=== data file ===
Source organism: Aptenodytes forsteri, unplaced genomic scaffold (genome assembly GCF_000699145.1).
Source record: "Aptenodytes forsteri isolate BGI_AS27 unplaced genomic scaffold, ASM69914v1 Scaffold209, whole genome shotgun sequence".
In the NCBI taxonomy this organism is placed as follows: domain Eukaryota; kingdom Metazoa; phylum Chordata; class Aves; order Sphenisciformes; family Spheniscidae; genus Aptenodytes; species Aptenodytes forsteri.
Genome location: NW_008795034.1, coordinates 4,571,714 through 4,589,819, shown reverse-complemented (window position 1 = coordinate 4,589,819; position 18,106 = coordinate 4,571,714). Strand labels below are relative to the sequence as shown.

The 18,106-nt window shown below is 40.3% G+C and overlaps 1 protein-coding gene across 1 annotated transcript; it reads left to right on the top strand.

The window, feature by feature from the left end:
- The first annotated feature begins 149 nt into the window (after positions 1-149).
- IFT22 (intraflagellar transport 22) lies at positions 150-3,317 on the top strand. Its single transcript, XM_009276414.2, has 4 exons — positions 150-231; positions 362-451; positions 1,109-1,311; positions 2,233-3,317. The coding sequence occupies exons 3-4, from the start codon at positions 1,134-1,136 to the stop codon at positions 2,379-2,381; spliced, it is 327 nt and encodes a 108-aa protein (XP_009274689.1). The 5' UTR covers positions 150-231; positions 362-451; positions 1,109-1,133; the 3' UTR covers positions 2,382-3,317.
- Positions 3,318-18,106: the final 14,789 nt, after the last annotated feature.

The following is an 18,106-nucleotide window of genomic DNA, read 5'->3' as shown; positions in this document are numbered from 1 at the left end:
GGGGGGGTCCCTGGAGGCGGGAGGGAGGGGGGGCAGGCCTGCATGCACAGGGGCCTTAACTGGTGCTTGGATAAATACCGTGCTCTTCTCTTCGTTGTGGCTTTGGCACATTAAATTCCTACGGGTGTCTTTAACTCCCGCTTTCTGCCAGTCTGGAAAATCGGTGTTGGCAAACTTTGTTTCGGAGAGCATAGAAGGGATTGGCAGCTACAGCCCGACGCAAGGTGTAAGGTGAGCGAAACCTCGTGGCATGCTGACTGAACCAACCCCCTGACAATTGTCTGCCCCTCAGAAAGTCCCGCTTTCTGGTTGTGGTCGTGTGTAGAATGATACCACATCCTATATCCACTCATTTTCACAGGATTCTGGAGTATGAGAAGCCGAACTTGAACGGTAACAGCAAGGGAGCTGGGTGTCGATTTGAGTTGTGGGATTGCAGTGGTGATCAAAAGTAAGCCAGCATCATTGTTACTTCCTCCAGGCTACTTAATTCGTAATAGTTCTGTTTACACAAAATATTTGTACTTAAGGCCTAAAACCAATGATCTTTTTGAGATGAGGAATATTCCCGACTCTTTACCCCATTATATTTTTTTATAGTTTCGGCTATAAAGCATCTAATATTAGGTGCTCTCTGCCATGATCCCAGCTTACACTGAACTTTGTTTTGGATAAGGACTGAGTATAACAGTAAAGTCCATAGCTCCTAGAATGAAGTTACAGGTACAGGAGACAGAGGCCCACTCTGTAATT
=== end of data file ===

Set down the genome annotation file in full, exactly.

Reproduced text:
Source organism: Aptenodytes forsteri, unplaced genomic scaffold (genome assembly GCF_000699145.1).
Source record: "Aptenodytes forsteri isolate BGI_AS27 unplaced genomic scaffold, ASM69914v1 Scaffold209, whole genome shotgun sequence".
In the NCBI taxonomy this organism is placed as follows: domain Eukaryota; kingdom Metazoa; phylum Chordata; class Aves; order Sphenisciformes; family Spheniscidae; genus Aptenodytes; species Aptenodytes forsteri.
Genome location: NW_008795034.1, coordinates 4,571,714 through 4,589,819, shown reverse-complemented (window position 1 = coordinate 4,589,819; position 18,106 = coordinate 4,571,714). Strand labels below are relative to the sequence as shown.

The 18,106-nt window shown below is 40.3% G+C and overlaps 1 protein-coding gene across 1 annotated transcript; it reads left to right on the top strand.

The window, feature by feature from the left end:
- The first annotated feature begins 149 nt into the window (after positions 1-149).
- IFT22 (intraflagellar transport 22) lies at positions 150-3,317 on the top strand. Its single transcript, XM_009276414.2, has 4 exons — positions 150-231; positions 362-451; positions 1,109-1,311; positions 2,233-3,317. The coding sequence occupies exons 3-4, from the start codon at positions 1,134-1,136 to the stop codon at positions 2,379-2,381; spliced, it is 327 nt and encodes a 108-aa protein (XP_009274689.1). The 5' UTR covers positions 150-231; positions 362-451; positions 1,109-1,133; the 3' UTR covers positions 2,382-3,317.
- Positions 3,318-18,106: the final 14,789 nt, after the last annotated feature.

The following is an 18,106-nucleotide window of genomic DNA, read 5'->3' as shown; positions in this document are numbered from 1 at the left end:
GGGGGGGTCCCTGGAGGCGGGAGGGAGGGGGGGCAGGCCTGCATGCACAGGGGCCTTAACTGGTGCTTGGATAAATACCGTGCTCTTCTCTTCGTTGTGGCTTTGGCACATTAAATTCCTACGGGTGTCTTTAACTCCCGCTTTCTGCCAGTCTGGAAAATCGGTGTTGGCAAACTTTGTTTCGGAGAGCATAGAAGGGATTGGCAGCTACAGCCCGACGCAAGGTGTAAGGTGAGCGAAACCTCGTGGCATGCTGACTGAACCAACCCCCTGACAATTGTCTGCCCCTCAGAAAGTCCCGCTTTCTGGTTGTGGTCGTGTGTAGAATGATACCACATCCTATATCCACTCATTTTCACAGGATTCTGGAGTATGAGAAGCCGAACTTGAACGGTAACAGCAAGGGAGCTGGGTGTCGATTTGAGTTGTGGGATTGCAGTGGTGATCAAAAGTAAGCCAGCATCATTGTTACTTCCTCCAGGCTACTTAATTCGTAATAGTTCTGTTTACACAAAATATTTGTACTTAAGGCCTAAAACCAATGATCTTTTTGAGATGAGGAATATTCCCGACTCTTTACCCCATTATATTTTTTTATAGTTTCGGCTATAAAGCATCTAATATTAGGTGCTCTCTGCCATGATCCCAGCTTACACTGAACTTTGTTTTGGATAAGGACTGAGTATAACAGTAAAGTCCATAGCTCCTAGAATGAAGTTACAGGTACAGGAGACAGAGGCCCACTCTGTAATT